Agronomic Benefits of
Intercropping Annual Crops in Manitoba
What is intercropping?
Intercropping involves growing more than one crop in the same field at the same time.
The crops may be seeded at the same time (mixed intercropping) or they may be seeded at different times (relay intercropping). Strip intercropping is a production system where different crops are grown in wide strips (usually the width of a seeder) in the same field.
1. Stability: Intercropping adds diversity to the cropping system and diversity tends to lead to stability.
2. Reduced chemical use. Intercropping may allow for lower input levels in a cropping system by reducing fertilizer and pesticide requirements.
3. Overyielding. Overyielding occurs when the yield produced by an intercrop is larger than the yield produced by the component crops grown in monoculture on the same total land area.
Overyielding is calculated using the Land Equivalency Ratio (LER). The LER is a measure of how much land would be required to achieve intercrop yields with crops grown as pure stands. (See example)
When the LER is greater than 1, overyielding is occurring and the intercrop is more productive than the component crops grown as sole crops. When the LER is less than 1, no overyielding is occurring and the sole crops are more productive than the intercrop.
Overyielding occurs for a variety of reasons, including the following:
- Weed suppression and lower susceptibility to insects and diseases probably help to increase yields of intercrops.
- Complementary resource use. A mix of different plants will use resources more efficiently than plants that are all of the same type. Plants of varying types may also provide benefits to each other, such as fixed nitrogen from legumes.
Learn more about intercropping from ATTRA - National Sustainable Agriculture Information Service (opens in new window)
The objective of this study was to grow several important annual crops (wheat, canola, and field peas) as intercrops and to evaluate the benefits of growing these crops as intercrops as compared to monocrops. Specific research questions were:
- Does overyielding occur in these intercrops?
- Do intercrops suppress weeds better than monocrops?
- Is grain quality improved in intercrops?
Research plots were established at two locations in Manitoba in 2001, 2002, and 2003. Spring wheat, canola, and field peas were grown as monocrops and in all possible combinations. All treatments were grown in both pesticide free (See What is PFP?) and conventional systems. Crop and weed biomass, crop yield, resource use (light, N, water), and grain quality were measured in all treatments.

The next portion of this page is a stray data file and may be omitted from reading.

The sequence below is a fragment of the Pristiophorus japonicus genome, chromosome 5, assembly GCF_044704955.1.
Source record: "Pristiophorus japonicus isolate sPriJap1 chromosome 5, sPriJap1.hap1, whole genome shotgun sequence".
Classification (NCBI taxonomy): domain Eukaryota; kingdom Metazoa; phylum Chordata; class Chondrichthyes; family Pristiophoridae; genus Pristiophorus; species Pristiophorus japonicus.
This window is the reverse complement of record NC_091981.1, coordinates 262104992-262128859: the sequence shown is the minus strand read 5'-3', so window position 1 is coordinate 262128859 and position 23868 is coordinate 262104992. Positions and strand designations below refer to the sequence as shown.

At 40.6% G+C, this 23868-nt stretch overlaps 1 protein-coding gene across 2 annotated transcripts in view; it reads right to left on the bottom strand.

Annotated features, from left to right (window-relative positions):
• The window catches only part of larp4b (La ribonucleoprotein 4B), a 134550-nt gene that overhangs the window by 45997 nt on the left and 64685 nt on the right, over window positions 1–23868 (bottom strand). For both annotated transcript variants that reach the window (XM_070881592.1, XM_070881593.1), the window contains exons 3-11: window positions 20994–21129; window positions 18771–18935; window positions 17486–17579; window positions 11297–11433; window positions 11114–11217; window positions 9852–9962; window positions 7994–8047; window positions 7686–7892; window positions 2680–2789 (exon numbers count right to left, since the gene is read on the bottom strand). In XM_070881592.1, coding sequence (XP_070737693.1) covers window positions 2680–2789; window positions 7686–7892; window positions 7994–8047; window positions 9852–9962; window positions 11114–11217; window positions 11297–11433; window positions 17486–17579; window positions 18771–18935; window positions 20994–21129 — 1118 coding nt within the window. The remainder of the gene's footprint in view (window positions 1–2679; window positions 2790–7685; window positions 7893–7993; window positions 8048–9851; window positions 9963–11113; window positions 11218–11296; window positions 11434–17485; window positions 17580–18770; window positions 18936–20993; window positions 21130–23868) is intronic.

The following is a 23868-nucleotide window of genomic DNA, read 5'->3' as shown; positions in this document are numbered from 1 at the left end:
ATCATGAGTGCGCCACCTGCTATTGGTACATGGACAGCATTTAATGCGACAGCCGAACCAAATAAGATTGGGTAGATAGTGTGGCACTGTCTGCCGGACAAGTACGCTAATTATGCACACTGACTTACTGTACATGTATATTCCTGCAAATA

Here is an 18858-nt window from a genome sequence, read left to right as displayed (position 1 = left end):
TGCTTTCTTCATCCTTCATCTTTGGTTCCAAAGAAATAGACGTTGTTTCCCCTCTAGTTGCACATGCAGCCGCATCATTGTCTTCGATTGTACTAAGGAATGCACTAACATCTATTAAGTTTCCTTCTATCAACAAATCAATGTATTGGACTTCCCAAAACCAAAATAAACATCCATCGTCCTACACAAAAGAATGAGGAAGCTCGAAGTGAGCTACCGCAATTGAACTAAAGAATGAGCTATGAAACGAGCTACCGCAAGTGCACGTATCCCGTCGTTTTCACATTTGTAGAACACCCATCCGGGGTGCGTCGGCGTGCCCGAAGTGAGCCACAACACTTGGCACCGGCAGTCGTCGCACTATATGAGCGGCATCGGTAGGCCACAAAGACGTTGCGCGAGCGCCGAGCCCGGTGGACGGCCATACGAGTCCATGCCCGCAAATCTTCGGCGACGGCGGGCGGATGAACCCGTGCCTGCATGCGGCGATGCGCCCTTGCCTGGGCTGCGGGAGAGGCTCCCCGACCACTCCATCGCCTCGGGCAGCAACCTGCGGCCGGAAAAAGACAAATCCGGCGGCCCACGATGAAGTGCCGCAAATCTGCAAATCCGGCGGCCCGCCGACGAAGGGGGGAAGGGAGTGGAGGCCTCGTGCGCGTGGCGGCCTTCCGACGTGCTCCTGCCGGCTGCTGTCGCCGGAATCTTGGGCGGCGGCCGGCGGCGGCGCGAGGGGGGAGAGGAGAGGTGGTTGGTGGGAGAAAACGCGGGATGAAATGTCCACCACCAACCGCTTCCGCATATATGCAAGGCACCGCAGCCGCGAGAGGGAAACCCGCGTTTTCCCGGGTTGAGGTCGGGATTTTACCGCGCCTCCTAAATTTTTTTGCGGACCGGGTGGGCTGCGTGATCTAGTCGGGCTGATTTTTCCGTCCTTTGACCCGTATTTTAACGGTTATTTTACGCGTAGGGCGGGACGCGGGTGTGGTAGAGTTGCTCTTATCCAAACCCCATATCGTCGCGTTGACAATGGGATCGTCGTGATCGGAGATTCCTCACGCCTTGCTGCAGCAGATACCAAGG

The yields of all crops varied greatly between years and locations. Therefore, the land equivalency ratios (LERs) also varied considerably. Some examples are shown below.
The table below shows the LERs averaged over all years and both locations, as well as the percentage of cases in which overyielding occurred. Some degree of overyielding (LERs greater than 1) occurred about two-thirds of the time. In PFP plots, only about half of the intercrops had overyielding, while in conventional plots, 75% had overyielding. The overall average of LERs was 1.11, indicating that the monocultures used about 10% more land than the intercrops.
|Intercrops||Land Equivalency Ratio (LER)||Frequency of occurrence of overyielding|
|Pesticide free||Conventional||Average||Pesticide free||Conventional||Average|
Weed biomass was also extremely variable between crops, locations, and years. On average, weed biomass decreased as the number of crops in the mix increased, indicating that intercrops suppressed weeds better than monocrops did. Weed suppression was the best in WC, and was the poorest in WP.
When peas were added to the crop mixture, grain nitrogen content and protein content increased. This can be a great advantage in wheat, as price premiums for high protein wheat can be obtained. In 2002, the value of wheat produced in this experiment increased by 6 to 20 cents per bushel when wheat was intercropped with peas.
Future Research Needs
Although intercropping has been used traditionally for thousands of years, it is still poorly understood from an agronomic perspective. Intercropping systems are also more challenging to manage than pure stands, especially at harvest time. More research is needed to better understand how intercrops function and to develop intercropping systems that are compatible with today's farming systems.
- Intercropping with common annual crops is feasible and results in overyielding about 75% of the time in conventional production.
- The best crop combination tested in this experiment was canola-pea, which overyielded 100% of the time under conventional management.
- The poorest combination was wheat-pea, which had problems with weeds and lodging.
- In general, increasing the number of crops grown together resulted in better weed suppression.
- Including peas in the combination increased grain protein content, resulting in price premiums for wheat.
See also Cultivar Mixtures, Cover Crops, and Intercropping with Organic Spring Wheat for more information on intercropping research at the University of Manitoba.
This page created August 2004.